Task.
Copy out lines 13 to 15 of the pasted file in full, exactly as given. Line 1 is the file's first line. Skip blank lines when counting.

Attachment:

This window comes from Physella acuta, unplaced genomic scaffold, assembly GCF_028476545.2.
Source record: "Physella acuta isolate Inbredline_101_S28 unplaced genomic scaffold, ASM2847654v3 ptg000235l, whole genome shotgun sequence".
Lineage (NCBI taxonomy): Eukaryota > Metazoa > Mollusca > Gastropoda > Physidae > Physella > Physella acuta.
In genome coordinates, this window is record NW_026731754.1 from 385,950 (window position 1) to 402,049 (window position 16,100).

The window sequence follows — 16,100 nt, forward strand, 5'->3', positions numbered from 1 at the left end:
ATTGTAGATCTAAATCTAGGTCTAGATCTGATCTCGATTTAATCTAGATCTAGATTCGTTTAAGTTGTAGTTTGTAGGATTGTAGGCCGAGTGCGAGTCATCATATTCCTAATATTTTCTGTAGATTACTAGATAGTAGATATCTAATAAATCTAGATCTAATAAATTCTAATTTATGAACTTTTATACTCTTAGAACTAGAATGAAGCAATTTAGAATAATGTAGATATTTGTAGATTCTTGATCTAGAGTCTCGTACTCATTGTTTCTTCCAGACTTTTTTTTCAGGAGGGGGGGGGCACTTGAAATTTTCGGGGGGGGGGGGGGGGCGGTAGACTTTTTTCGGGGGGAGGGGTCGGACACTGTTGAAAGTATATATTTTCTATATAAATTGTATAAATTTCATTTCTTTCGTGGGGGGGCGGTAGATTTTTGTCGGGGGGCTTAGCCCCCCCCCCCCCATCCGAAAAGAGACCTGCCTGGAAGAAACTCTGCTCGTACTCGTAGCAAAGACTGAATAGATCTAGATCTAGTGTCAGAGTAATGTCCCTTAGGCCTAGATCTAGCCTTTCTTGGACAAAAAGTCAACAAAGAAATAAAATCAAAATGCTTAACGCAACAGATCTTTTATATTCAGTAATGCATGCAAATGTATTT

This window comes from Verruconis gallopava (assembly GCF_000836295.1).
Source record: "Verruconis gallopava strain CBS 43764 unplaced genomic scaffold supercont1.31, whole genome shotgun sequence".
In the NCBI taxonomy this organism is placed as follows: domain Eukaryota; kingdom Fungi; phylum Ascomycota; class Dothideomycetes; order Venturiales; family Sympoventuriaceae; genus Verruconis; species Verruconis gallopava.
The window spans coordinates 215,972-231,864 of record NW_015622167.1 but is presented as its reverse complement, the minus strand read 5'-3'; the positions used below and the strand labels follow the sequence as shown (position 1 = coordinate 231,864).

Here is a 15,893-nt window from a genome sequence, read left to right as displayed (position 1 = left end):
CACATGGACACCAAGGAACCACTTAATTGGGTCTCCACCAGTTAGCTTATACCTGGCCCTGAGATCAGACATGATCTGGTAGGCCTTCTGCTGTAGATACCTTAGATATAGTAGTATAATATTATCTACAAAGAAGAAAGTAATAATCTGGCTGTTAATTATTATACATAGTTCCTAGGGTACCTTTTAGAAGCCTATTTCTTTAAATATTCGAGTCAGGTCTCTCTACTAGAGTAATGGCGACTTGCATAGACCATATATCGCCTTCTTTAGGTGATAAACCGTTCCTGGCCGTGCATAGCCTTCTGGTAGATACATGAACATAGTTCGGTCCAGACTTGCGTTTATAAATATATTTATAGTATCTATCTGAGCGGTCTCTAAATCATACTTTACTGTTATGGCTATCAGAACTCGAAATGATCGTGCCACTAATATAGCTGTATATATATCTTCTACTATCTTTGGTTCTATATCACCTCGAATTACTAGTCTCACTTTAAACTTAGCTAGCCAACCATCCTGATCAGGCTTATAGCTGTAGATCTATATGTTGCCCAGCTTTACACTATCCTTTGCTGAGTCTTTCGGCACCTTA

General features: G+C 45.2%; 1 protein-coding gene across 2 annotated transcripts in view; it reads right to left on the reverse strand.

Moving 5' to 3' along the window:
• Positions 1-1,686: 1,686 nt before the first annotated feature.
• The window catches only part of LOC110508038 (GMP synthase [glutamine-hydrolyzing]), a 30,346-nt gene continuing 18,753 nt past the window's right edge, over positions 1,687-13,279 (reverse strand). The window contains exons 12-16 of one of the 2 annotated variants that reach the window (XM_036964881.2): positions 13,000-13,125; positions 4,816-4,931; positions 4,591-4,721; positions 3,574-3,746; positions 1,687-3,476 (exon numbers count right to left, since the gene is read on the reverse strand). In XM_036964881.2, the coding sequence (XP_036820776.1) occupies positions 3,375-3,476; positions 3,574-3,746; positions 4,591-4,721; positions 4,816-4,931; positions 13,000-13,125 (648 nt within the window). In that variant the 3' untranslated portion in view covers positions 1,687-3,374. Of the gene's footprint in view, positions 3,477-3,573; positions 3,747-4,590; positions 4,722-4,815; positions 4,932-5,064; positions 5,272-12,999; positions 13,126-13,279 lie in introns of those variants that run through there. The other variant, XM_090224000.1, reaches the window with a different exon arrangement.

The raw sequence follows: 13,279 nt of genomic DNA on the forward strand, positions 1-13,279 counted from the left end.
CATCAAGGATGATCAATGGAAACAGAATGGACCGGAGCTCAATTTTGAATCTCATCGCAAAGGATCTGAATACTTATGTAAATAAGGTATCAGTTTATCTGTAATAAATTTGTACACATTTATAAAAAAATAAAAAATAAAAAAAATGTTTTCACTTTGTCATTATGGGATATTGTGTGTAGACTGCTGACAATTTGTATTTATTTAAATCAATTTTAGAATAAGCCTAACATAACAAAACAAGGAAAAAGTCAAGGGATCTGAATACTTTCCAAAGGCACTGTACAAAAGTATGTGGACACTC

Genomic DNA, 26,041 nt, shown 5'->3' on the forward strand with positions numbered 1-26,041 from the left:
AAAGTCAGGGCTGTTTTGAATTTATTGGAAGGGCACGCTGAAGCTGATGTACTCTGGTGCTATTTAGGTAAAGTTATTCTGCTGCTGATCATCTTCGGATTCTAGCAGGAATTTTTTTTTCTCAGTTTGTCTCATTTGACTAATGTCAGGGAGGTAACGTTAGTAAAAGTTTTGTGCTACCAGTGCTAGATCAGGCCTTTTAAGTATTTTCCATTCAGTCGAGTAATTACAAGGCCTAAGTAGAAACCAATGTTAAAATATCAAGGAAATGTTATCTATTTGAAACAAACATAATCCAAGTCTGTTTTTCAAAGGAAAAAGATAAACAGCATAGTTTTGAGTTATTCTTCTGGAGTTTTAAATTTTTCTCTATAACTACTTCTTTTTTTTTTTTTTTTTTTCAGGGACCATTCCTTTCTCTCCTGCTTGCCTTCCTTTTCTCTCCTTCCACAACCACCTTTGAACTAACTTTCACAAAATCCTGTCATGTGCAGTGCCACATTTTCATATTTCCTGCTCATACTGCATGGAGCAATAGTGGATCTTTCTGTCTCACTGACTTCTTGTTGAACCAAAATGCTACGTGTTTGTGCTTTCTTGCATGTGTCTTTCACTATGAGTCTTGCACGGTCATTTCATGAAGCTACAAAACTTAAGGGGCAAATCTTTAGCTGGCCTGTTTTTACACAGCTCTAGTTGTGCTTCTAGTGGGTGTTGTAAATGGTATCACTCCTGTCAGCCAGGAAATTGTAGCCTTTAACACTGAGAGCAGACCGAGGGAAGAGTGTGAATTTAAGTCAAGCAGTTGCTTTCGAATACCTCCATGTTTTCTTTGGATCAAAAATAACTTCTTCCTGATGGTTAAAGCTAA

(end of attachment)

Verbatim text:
General features: G+C 45.2%; 1 protein-coding gene across 2 annotated transcripts in view; it reads right to left on the reverse strand.

Moving 5' to 3' along the window:
• Positions 1-1,686: 1,686 nt before the first annotated feature.